[ Updated February 5, 2018 ]
In this course, students learn how to:
- Use SQL (Structured Query Language) to create databases and read/write data for use in applications for media audiences.
- Scrape websites to collect public data (such as government data for an informed electorate) that can be stored, analyzed and reused, as is typically done in media organizations.
- Write programs in Python.
- Create server-side Web apps using Flask, a Python framework.
- Solve problems in setting up and using command-line tools to support innovative storytelling.
The prerequisite for this course is Introduction to Web Apps, which is offered only in the fall semester.
This course adds server-side (back-end) Web skills to the client-side (front-end) Web skills students have developed in the preceding course, with the goal of developing Web apps that include a server-side component to support presentations of stories and large data sets for media organizations. Web scraping is also covered to enable journalists to gather open data from the Web for analysis and/or informing audiences.
This means you can save information generated from a Web page (you can require users to log in, for example); you can run scripts on the server that will affect what the user sees, among other things; you can read and write information from/to databases.
“With few exceptions, if you can view it in your browser, you can access it via a Python script. If you can access it in a script, you can store it in a database. And if you can store it in a database, you can do virtually anything with that data.” —Ryan Mitchell, Web Scraping with Python (one of our required books)
“Employers favor back-end developers with experience in PHP, Python, and SQL. PHP is a server-side scripting language which powers giants like Facebook and Wikipedia, as well as any website built with WordPress or Drupal (hence its popularity with employers). Python is a general-purpose programming language prioritizing, clean, efficient, readable code, and SQL is a special-purpose programming language used to manage databases.” —5 Web Developer Job Descriptions & Skills They Require (March 2015)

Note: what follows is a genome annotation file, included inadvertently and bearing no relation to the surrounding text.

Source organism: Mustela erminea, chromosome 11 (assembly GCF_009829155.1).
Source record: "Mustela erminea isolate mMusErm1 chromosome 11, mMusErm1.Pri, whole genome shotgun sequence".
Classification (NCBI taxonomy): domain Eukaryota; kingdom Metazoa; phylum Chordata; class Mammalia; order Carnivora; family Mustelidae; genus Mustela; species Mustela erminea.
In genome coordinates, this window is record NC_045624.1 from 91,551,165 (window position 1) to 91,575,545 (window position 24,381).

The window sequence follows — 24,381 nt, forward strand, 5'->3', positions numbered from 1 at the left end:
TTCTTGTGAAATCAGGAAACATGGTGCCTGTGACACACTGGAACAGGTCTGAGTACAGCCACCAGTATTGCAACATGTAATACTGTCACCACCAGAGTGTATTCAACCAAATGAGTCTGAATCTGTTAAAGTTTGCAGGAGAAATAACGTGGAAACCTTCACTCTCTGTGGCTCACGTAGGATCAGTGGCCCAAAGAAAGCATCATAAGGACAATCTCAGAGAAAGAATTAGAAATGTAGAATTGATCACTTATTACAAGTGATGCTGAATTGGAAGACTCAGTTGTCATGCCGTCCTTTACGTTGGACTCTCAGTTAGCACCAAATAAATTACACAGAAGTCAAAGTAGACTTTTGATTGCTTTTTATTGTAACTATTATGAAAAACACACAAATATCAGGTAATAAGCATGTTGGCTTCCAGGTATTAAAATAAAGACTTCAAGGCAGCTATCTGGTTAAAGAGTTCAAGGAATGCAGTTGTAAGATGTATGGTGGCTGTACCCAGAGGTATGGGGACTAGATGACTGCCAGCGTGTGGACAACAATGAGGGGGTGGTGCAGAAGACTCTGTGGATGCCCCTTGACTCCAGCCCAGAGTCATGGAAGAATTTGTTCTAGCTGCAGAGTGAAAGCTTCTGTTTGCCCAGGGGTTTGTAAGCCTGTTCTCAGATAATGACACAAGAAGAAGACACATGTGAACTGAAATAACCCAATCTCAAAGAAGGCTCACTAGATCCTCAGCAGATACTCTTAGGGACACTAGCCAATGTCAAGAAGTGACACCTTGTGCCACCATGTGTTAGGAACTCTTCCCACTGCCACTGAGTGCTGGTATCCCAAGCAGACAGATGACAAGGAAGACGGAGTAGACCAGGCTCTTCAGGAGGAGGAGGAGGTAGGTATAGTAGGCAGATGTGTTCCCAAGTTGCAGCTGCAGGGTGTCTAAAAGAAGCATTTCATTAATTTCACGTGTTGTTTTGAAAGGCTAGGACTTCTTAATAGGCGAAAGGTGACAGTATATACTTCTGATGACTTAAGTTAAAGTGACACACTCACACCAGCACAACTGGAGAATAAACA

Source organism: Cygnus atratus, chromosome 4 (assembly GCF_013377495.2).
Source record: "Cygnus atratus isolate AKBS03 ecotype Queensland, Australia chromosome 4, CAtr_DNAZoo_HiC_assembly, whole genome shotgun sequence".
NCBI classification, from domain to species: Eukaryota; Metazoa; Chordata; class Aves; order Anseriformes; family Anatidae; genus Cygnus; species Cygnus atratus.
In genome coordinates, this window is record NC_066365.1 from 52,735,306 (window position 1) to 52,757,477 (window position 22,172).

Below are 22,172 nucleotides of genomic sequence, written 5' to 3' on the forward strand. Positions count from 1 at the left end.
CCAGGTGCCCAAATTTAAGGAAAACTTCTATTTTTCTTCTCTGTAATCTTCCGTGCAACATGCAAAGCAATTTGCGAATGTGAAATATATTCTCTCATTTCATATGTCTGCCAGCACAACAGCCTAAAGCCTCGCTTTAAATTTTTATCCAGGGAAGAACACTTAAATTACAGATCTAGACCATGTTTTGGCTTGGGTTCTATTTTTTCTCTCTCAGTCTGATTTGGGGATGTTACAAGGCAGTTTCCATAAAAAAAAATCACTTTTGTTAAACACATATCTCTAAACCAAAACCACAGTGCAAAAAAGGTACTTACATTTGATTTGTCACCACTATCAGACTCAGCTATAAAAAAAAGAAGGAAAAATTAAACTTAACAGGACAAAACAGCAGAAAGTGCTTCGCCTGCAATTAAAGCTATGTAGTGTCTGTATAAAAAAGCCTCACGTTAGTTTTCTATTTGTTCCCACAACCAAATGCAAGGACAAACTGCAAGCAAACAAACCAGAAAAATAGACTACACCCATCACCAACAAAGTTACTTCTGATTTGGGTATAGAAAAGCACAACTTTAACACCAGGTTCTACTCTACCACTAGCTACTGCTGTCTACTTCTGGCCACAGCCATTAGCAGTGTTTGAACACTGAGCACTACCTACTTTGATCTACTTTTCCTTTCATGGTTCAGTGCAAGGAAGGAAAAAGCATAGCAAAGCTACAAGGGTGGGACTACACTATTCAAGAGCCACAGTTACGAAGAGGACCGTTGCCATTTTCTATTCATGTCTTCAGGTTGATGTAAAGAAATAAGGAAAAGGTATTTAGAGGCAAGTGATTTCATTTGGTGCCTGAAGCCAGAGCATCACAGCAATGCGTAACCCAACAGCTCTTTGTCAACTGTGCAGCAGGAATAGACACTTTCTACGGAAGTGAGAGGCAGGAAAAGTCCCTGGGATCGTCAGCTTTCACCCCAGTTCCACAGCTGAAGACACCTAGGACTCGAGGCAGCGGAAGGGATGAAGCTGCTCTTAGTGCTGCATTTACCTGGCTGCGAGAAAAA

Python also has a lot of great libraries you can add with a simple download. One of these is BeautifulSoup, which we will use for scraping.
Instructor: Mindy McAdams, Professor, Department of Journalism
E-mail: See this page for my UF e-mail address
Office: 3049 Weimer Hall
Office hours: Wednesday 1–3 p.m. in 3049 Weimer | And by appointment | Spring 2018
“By appointment” just means let me know when you want to come and see me, and I’ll let you know if I can’t be there. I’m often not in my office, so you’ll save a trip if you email me ahead of time.
Office phone: (352) 392-8456 (NOTE: E-mail is better. Much better.)
About me | My GitHub
JOU 4364 | Spring 2018 | Section 2F03
Class meets Tuesday 11:45 a.m.–2:45 p.m. (periods 5, 6 and 7)
Location: 2056 Weimer Hall (second floor, Atrium)
These books will not be needed until Feb. 1, 2018. Please wait to buy them.
- Web Scraping with Python: Collecting Data from the Modern Web, by Ryan Mitchell (O’Reilly, 2015) — the new 2nd edition of this is not yet available, so we must use the 1st edition
- Automate the Boring Stuff with Python: Practical Programming for Total Beginners, by Al Sweigart (No Starch Press, 2015) — my new fave for beginners in Python
- Possible third book — read below
You can find the books at Amazon, which likely has the lowest price. Note that the Sweigart book is available free online as web pages (not a PDF), so if you can live with that, you don’t need to buy it.
If we use the new edition, you CANNOT use the old edition. Many things in the code will be different.
It’s possible that I will ask you to buy a third book, Flask Web Development, 2nd edition. The book is due to be published in February 2018, but sometimes publication dates slip and the book is not available until much later. In 2016 we used the first edition of this book. The author intends to publish a set of blog posts in December and January that will be roughly equivalent to the book. When I get a look at those, I might decide we don’t need the book.